In a judgement which effectively gives guidelines on the issue to lower courts, Lord Bingham said a defendant was entitled to ask questions, but if he deliberately prolonged the process, the judge should call a halt or even take over the questioning himself to save the complainant from avoidable distress.
He said: "If the defendant seeks by his dress, bearing, manner or questions to dominate, intimidate or humiliate the complainant, or if it is reasonably apprehended that he will seek to do so, the judge should not hesitate to order the erection of a screen in addition to controlling the questioning."
Speaking at the Court of Appeal, Lord Bingham was giving judgment refusing Milton Brown leave to appeal against his conviction and 16-year prison sentence for twice raping a woman and indecently assaulting and falsely imprisoning another.
At his Knightsbridge Crown Court trial last November, 44-year-old Brown sacked his defence team, conducted his own defence and subjected his victims to merciless cross-examination, pausing between questions for up to 10 minutes and making explicit suggestions to them.
Yesterday, one of Brown's victims, Sandra Summers, 38, who waived her right to anonymity after he was jailed, said Lord Bingham had not gone far enough in his comments.
Mrs Summers said: "Alleged sex attackers should not be allowed to question their victims at all. The ordeal is too terrible. I do not think most women could cope."
Lord Bingham, sitting with Mr Justice Turner and Mr Justice Penry-Davey, said Judge Pontius had conducted the rape trial with great fairness and judgment and did everything he thought he could to protect the two women.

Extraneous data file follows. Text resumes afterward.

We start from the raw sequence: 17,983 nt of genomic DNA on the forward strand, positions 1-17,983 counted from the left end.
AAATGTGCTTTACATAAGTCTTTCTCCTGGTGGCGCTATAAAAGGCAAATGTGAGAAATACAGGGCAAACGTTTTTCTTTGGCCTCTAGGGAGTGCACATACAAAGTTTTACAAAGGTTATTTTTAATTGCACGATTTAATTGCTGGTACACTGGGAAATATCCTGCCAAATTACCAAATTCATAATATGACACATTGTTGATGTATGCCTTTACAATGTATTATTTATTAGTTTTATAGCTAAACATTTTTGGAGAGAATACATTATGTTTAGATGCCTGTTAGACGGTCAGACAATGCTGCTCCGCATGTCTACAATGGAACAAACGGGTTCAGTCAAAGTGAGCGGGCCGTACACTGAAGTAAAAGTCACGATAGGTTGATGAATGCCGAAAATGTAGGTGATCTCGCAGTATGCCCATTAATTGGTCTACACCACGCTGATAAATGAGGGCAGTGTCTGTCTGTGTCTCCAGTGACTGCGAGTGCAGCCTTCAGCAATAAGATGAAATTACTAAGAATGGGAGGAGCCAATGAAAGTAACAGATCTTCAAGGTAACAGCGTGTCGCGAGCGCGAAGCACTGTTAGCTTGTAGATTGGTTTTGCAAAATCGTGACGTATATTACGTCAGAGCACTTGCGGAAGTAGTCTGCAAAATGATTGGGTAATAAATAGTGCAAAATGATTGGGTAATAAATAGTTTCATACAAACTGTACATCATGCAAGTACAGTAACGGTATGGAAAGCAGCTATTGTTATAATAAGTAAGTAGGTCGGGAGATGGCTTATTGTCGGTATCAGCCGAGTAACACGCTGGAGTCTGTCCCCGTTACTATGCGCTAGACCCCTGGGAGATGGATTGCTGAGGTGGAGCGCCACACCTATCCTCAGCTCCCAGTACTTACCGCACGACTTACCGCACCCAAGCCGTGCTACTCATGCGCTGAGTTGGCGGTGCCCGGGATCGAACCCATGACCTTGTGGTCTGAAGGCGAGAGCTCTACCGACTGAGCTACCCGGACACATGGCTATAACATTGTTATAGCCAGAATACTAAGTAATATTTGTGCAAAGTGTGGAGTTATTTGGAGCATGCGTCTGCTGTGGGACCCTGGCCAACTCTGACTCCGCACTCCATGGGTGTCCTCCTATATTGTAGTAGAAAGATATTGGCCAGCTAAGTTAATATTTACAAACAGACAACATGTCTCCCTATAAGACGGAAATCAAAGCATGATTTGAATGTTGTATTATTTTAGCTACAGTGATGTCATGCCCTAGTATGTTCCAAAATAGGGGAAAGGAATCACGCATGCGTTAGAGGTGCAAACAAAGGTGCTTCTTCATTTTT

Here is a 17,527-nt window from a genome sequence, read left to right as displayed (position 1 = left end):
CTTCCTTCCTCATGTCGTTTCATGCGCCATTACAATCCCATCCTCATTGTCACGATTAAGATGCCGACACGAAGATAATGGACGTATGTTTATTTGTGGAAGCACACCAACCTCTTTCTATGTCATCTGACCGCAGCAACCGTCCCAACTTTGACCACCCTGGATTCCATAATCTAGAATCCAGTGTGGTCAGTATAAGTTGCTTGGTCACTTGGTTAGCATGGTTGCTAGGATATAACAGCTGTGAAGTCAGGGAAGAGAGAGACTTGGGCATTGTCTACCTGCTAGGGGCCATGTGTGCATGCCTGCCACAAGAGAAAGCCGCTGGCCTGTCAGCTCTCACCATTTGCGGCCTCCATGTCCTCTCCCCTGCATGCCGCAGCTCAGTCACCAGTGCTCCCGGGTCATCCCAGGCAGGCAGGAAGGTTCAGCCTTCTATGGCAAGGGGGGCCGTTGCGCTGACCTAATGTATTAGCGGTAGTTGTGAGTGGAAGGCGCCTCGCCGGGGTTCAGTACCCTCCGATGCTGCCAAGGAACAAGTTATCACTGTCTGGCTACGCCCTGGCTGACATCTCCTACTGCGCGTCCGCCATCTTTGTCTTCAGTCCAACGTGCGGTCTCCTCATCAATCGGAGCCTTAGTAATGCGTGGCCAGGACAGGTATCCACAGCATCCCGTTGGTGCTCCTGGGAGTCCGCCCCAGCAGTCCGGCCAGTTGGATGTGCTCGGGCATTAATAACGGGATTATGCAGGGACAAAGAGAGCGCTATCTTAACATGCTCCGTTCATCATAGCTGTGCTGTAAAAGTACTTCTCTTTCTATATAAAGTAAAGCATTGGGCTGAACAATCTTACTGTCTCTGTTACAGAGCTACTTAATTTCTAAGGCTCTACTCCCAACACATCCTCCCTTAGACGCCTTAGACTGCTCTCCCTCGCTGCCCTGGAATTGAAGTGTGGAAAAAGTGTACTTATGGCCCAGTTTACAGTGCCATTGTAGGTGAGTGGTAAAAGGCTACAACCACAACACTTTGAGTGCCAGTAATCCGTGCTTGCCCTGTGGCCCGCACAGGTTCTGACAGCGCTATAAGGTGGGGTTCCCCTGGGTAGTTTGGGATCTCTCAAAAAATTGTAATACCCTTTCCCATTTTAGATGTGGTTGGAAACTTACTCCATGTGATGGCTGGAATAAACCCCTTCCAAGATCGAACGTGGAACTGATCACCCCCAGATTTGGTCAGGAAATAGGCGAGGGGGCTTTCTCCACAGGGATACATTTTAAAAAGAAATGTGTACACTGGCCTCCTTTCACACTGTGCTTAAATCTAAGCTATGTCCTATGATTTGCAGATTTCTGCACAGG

But his closing remarks on the right to cross-examine prompted the Court of Appeal to "offer such help as we can give to any trial judge who may, in the immediate future, face a similar difficulty".
Lord Bingham said there was no doubt the law could be changed to oblige a defendant to be legally represented, but some would see this as an infringement of their customary rights.
A trial judge's duty was, of course, to ensure the accused received a fair trial, but he must also have regard for the interests of other parties, particularly witnesses who were obliged to re-live their ordeal.
In cases such as the present, it would often be desirable, before any questions were put, to discuss the course of proceedings with the defendant in the absence of the jury.
A defendant should be told in advance that, having made a point, he would be required to move on. If he refused to do so, the judge should intervene.
The Brown rape trial prompted Home Secretary Jack Straw to promise a change in the law. "I am determined that we will stop putting victims through this traumatising experience," he said.
A Home Office working group has been examining better ways to protect vulnerable witnesses - including rape victims - in the criminal justice system.Reuse content